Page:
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Terrestrial planet

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A terrestrial planet is a planet which is mostly composed of silicate rocks. The term is derived from the Greek word for Earth, "Terra", so an alternate definition would be that these are planets which are, in some notable fashion, "Earth-like". Terrestrial planets are substantially different from gas giants, which may not have solid surfaces and are composed mostly of some combination of hydrogen, helium, and water -- existing in various physical states. Terrestrial planets all have roughly the same structure: a central metallic core, mostly iron, with a surrounding silicate mantle. Luna is similar, but lacks an iron core. Terrestrial planets have canyons, craters, mountains, and volcanoes.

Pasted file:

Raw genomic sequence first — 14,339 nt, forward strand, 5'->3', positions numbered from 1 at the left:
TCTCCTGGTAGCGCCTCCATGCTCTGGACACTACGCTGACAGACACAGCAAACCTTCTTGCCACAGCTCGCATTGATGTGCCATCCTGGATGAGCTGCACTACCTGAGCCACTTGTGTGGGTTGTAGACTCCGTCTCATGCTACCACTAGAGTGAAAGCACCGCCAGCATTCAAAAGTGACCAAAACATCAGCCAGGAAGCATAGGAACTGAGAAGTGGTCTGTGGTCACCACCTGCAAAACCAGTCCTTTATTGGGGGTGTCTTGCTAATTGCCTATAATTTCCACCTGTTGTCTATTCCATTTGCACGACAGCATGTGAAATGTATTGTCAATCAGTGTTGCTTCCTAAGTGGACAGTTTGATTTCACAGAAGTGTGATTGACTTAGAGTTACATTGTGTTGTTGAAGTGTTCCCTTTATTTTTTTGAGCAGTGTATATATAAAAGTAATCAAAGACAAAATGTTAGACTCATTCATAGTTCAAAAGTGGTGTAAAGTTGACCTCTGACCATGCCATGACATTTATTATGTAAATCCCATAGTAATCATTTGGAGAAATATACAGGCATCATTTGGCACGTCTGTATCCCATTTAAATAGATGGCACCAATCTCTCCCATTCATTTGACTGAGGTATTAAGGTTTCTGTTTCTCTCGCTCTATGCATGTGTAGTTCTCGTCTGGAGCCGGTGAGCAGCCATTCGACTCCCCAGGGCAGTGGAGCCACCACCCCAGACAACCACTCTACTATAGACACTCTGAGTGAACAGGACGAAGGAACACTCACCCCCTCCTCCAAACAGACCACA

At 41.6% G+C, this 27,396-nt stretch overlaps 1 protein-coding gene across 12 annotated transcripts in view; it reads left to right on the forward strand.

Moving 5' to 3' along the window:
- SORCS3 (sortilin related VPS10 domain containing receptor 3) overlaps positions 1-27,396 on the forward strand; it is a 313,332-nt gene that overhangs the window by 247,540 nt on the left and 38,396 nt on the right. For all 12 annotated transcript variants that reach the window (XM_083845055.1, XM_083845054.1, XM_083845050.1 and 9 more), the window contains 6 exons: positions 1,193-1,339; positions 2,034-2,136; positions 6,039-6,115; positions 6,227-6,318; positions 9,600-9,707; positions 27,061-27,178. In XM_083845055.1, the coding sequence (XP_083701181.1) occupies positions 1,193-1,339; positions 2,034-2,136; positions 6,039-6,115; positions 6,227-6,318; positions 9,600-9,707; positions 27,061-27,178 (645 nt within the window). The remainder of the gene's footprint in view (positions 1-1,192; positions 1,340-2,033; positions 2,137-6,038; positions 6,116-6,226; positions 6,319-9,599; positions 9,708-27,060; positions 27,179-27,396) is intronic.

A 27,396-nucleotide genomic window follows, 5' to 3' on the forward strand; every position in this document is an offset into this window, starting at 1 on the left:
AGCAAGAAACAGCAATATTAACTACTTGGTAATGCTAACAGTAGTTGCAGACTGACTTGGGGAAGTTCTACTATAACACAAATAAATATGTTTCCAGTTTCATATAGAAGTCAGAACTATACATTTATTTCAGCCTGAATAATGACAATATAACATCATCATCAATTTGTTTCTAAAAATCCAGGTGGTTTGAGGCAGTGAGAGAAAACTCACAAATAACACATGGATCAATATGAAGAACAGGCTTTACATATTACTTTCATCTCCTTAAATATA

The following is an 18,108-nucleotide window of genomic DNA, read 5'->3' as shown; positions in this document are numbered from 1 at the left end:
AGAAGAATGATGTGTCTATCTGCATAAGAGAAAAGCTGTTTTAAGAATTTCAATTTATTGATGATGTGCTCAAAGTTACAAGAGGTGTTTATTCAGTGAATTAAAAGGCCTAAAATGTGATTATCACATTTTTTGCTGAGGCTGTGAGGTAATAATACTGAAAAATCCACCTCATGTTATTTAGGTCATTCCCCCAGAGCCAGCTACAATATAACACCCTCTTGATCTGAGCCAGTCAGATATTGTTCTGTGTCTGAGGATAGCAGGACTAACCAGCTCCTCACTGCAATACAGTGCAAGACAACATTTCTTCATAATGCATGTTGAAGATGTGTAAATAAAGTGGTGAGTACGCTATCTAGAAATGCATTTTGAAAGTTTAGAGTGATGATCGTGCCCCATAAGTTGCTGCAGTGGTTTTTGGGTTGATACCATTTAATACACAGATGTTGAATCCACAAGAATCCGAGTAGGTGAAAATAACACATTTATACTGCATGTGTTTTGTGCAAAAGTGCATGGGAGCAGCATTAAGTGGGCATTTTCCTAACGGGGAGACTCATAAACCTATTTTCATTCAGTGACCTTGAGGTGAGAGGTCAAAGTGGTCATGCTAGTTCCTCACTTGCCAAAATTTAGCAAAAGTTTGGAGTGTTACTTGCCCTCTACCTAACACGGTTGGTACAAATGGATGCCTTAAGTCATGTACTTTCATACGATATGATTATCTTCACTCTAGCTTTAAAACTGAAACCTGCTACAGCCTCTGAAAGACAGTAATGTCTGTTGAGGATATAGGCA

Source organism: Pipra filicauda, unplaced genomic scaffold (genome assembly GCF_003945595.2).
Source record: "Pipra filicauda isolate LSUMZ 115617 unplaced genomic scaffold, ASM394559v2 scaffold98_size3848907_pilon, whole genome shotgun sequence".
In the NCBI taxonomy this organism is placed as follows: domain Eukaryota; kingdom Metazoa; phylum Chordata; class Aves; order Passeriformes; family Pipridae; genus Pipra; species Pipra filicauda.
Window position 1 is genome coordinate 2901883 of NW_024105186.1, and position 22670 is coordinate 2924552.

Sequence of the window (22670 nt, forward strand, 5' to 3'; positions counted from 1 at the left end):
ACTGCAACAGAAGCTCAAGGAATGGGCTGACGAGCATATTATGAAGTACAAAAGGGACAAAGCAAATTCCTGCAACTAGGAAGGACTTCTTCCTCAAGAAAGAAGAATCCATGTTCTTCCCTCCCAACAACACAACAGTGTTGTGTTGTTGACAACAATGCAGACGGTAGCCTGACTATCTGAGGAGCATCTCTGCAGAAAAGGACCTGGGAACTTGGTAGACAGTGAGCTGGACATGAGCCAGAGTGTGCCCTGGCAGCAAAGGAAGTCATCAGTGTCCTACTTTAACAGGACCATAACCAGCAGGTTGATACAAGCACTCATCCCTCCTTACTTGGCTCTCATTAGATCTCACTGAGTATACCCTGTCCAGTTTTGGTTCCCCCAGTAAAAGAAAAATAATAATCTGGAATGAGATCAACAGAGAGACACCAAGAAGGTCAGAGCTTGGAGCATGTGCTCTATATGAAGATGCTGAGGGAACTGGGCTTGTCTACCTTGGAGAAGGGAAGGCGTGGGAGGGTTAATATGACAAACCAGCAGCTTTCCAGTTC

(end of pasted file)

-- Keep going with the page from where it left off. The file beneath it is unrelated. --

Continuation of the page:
Earth's solar system has four terrestrial planets: Mercury, Venus, Earth and Mars. At one time there were probably many more terrestrials, but most have been ejected from the solar system or otherwise destroyed. Only one terrestrial planet, Earth, is known to have an active hydrosphere.

NASA is considering a proposed project called the Terrestrial Planet Finder, which will be capable of detecting terrestrial planets in other solar systems. All currently-known extrasolar planets are extremely large, and are most likely to be gas giants.

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